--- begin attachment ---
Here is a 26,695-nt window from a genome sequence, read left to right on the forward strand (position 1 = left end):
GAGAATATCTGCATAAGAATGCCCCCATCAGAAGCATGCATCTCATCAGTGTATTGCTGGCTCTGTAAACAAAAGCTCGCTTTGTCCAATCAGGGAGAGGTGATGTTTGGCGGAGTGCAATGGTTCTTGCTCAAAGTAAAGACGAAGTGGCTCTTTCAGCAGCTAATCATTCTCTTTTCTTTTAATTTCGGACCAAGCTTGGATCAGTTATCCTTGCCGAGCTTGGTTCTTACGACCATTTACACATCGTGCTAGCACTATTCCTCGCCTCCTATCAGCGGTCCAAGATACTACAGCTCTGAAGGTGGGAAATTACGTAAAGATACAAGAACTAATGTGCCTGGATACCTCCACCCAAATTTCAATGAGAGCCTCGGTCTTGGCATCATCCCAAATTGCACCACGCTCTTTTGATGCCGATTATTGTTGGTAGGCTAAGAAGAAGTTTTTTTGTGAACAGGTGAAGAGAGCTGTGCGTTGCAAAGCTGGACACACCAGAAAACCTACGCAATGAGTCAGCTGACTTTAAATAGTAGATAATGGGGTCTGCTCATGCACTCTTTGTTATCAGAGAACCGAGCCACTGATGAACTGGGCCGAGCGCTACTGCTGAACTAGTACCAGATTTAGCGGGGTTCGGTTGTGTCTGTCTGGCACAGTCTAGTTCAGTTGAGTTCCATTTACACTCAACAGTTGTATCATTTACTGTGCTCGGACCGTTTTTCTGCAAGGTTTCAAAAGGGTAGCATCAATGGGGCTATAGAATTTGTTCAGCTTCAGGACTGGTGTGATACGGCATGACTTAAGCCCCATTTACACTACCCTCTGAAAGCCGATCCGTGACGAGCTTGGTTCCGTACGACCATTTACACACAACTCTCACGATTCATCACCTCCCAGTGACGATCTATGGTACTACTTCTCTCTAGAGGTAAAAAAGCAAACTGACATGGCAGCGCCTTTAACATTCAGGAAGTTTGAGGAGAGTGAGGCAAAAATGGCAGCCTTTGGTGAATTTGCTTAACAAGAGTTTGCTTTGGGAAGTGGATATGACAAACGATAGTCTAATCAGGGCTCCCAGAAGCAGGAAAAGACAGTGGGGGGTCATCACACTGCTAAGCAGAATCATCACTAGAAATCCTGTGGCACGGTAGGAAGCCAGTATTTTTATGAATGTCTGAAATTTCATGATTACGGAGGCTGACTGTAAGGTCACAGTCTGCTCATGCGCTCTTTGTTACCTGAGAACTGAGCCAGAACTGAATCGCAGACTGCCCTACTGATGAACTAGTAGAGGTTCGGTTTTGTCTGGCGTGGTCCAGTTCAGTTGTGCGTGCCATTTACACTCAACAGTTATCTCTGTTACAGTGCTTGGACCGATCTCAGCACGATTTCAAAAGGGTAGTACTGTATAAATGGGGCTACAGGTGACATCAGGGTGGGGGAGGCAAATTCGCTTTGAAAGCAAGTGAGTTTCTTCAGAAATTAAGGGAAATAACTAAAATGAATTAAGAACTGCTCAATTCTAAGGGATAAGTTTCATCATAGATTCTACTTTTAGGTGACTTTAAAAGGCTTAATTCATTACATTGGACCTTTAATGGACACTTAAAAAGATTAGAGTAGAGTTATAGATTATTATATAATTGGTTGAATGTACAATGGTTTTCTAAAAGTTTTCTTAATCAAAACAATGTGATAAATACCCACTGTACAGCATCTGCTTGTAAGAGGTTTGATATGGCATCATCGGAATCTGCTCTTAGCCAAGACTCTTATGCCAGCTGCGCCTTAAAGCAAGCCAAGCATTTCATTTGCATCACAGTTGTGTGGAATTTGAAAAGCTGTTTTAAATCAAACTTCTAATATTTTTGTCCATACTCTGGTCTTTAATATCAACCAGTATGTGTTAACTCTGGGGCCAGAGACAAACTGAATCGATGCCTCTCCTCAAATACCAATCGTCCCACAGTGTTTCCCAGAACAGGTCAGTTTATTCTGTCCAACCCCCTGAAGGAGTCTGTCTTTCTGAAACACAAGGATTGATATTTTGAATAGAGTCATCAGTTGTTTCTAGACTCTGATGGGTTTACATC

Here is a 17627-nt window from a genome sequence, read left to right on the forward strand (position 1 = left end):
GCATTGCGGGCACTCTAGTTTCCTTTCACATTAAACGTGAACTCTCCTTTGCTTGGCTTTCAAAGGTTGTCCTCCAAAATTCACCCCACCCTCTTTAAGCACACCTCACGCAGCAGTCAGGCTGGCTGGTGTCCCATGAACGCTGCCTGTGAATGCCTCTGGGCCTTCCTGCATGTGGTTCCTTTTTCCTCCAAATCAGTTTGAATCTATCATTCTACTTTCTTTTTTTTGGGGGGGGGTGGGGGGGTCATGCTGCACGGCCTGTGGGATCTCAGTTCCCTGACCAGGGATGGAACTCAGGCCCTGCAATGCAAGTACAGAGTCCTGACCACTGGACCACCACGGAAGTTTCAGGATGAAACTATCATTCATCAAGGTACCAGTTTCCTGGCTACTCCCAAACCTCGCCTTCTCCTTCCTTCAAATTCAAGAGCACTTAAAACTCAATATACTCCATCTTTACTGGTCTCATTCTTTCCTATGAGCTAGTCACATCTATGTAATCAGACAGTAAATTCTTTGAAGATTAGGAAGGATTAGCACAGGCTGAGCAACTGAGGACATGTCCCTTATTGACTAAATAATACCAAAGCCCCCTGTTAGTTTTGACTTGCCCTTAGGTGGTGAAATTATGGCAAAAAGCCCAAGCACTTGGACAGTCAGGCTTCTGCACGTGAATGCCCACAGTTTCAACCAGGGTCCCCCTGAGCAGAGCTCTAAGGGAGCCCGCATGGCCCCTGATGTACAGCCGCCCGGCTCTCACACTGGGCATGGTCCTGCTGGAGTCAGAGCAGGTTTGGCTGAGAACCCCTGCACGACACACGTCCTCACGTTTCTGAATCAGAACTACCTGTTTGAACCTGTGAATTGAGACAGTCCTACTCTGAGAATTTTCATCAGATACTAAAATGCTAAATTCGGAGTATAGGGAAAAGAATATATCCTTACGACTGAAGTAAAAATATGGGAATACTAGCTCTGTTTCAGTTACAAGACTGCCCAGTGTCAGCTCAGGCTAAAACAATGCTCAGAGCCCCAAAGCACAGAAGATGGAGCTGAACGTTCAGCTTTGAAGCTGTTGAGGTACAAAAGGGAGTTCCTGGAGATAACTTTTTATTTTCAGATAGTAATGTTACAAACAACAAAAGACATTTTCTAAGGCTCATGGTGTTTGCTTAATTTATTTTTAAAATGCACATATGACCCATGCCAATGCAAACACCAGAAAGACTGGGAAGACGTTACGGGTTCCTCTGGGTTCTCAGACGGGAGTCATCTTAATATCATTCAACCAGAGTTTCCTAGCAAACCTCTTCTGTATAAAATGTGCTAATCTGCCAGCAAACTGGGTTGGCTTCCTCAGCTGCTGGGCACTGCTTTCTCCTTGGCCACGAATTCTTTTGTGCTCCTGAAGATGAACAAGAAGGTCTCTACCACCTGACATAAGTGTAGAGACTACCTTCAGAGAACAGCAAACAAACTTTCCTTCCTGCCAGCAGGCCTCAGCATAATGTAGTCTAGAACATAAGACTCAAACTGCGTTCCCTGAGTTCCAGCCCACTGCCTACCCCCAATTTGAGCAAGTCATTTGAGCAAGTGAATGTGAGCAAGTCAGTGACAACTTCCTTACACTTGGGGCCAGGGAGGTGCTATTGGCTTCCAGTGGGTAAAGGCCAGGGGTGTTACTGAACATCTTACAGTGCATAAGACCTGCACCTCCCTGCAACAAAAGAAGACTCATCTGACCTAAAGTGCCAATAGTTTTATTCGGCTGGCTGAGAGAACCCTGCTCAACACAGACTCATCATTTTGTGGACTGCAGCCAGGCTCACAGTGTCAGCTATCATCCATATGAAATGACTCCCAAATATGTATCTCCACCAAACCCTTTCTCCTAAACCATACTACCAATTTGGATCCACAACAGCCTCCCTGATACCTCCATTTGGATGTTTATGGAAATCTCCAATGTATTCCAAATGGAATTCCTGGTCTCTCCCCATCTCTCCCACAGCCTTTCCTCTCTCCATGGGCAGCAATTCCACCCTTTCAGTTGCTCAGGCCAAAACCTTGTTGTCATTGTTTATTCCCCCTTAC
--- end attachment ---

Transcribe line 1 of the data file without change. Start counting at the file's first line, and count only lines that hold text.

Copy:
Here is a 26,695-nt window from a genome sequence, read left to right on the forward strand (position 1 = left end):